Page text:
Showing posts from September, 2012

The Unity in Community

Community is important to the First Nation peoples of our country. The horrors that some experienced because of the abuses that took place within the residential school system were one thing. But the removal of the children from their families and their community was the first offense in a long line of offenses.

If the church is to attract the peoples of the First Nations (or anyone else) it must become community. That was always God's intention. Redemption is as much about saving community as it is about the saving of an individual soul.

I've often wondered why God, who is One, chose to present Himself in three distinct persons. I had an "aha" moment when I though of how wonderful it was that God would give us in the Trinity, the example of perfect community: Father, Son and Spirit in perfect unity. When God created man, He and they were a community—until sin entered and community was damaged. Now the grace of God reaches down through Jesus Christ to restore that com…

Walk Toward, Not Away

"But go, tell his disciples and Peter..." (Mark 16:7).

How do you feel, Peter, when you hear those words?

Shame. Singled out because you know what you have done, the horror of it, and pain of it.

Anxiety. Why are you separated from the rest of the disciples? Does that mean that you have been cut from the roster?

Fear. What if the Lord is going to tear a strip off you in front of the men you have lived and worked with for the last three years, the men who looked on you as their lieutenant. 

Relief. You hope this means that there is a reprieve at the end of this. You pray that there is forgiveness for your betrayal.

A myriad of thoughts go through our minds when we know that we have failed the faithfulness test. To Peter was added the shame of having made a public promise to go to the cross with His Lord if had to. Instead he not only walked away physically but he walked away verbally as well. As public as his promise was, the betrayal was just as public.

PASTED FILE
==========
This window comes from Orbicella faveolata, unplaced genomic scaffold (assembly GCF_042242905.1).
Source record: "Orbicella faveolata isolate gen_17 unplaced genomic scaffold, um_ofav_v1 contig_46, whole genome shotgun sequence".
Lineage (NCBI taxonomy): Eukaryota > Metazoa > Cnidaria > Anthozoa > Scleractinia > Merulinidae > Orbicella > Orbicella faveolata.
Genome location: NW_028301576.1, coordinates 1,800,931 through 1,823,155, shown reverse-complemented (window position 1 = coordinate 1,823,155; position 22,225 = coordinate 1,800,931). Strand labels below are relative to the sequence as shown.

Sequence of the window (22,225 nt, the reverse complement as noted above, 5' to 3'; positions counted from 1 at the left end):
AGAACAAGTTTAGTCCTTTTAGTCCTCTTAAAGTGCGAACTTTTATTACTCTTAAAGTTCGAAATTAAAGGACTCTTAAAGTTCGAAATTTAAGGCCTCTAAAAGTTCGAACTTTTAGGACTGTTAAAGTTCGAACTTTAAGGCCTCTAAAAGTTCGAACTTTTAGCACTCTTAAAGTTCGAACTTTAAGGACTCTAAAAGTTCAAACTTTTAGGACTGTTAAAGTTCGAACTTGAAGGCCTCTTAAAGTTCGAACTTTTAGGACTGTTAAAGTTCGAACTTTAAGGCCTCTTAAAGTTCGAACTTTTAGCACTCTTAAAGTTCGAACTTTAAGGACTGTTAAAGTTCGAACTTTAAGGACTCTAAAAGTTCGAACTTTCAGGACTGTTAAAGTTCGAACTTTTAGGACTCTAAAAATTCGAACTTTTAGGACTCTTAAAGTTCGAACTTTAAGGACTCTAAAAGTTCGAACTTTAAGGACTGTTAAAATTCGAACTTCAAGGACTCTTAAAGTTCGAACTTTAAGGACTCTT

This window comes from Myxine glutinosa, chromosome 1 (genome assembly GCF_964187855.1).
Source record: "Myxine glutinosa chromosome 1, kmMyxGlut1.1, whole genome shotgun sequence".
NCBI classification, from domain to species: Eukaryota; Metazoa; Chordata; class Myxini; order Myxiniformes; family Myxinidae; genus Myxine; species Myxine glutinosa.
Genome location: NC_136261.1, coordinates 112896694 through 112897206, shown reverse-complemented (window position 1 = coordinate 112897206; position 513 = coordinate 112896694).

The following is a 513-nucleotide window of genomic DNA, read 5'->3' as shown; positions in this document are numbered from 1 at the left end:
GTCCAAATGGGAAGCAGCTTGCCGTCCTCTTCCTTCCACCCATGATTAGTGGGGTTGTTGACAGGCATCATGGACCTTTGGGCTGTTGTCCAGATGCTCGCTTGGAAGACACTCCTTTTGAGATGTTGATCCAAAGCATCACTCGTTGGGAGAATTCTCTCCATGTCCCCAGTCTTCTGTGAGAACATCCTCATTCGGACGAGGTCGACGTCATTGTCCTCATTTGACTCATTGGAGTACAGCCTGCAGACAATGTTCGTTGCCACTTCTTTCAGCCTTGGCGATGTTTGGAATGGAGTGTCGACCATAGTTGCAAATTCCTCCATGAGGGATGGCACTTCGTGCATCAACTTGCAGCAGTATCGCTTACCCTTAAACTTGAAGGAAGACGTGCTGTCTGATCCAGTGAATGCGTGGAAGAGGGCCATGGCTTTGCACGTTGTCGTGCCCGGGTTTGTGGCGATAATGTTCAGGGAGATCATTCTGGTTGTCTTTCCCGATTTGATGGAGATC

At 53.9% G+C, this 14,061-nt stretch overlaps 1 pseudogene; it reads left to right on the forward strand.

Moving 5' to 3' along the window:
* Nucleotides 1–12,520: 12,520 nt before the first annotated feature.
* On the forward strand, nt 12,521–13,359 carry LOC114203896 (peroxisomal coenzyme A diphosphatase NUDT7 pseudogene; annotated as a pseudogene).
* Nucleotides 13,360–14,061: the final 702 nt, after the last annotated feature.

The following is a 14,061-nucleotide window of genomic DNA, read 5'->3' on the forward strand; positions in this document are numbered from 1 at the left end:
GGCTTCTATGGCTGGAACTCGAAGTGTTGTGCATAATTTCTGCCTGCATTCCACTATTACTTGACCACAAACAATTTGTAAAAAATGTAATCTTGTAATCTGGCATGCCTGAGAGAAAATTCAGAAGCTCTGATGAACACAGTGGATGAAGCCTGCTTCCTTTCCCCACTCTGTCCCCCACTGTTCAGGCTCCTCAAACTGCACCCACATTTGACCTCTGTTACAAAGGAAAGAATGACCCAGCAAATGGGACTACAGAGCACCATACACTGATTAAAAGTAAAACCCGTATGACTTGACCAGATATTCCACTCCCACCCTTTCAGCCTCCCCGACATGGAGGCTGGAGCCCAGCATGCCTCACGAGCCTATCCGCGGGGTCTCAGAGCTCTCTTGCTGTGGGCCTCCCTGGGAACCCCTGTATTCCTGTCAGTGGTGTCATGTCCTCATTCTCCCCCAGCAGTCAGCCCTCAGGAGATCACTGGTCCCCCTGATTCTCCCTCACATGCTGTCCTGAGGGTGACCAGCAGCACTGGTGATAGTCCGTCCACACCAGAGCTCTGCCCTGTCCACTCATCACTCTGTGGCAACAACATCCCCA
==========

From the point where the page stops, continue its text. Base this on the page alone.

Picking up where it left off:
We know how the story ende…

Who Am I? And What Difference Does It Make?

"Who do you say I am?" (Mark 8:29)

This was the question that Jesus asked his disciples. It sounds simple enough.

"You are the Messiah," was Peter's reply (Mark 8:29).

You are the Son of God.

You are the Saviour.

You are the Creator of the universe.

You are the Almighty.

You are the Good Shepherd who gave His life for the sheep.

You are the Lord.

You are the Head of the church.

You are the Judge of the living and the dead.

You are the great High Priest.

You are the Master Teacher.

It's a simple question, with a seemingly simple answer. In fact, the answer begs a huge question: "if this is who I am, then what difference should that make to your life?"

The question was never meant to be simply academic, a question of more knowledge or clearer understanding. It was meant to provoke a response. If Jesus is, for example, the Master Teacher, then what do I need to learn, and how am I going to go about that? If He is the Saviour, then what do I need to do about that …

Spiritual Caesarians

Busy people. The disciples had been running around the countryside teaching and healing. They were overwhelmed with responsibilities and people, and didn't even have time to eat, let alone digest their food. So when Jesus said, "Come with me by yourselves to a quiet place and get some rest" (Mark 6:31) the chances are at least one of the guys had to stifle a "yippee."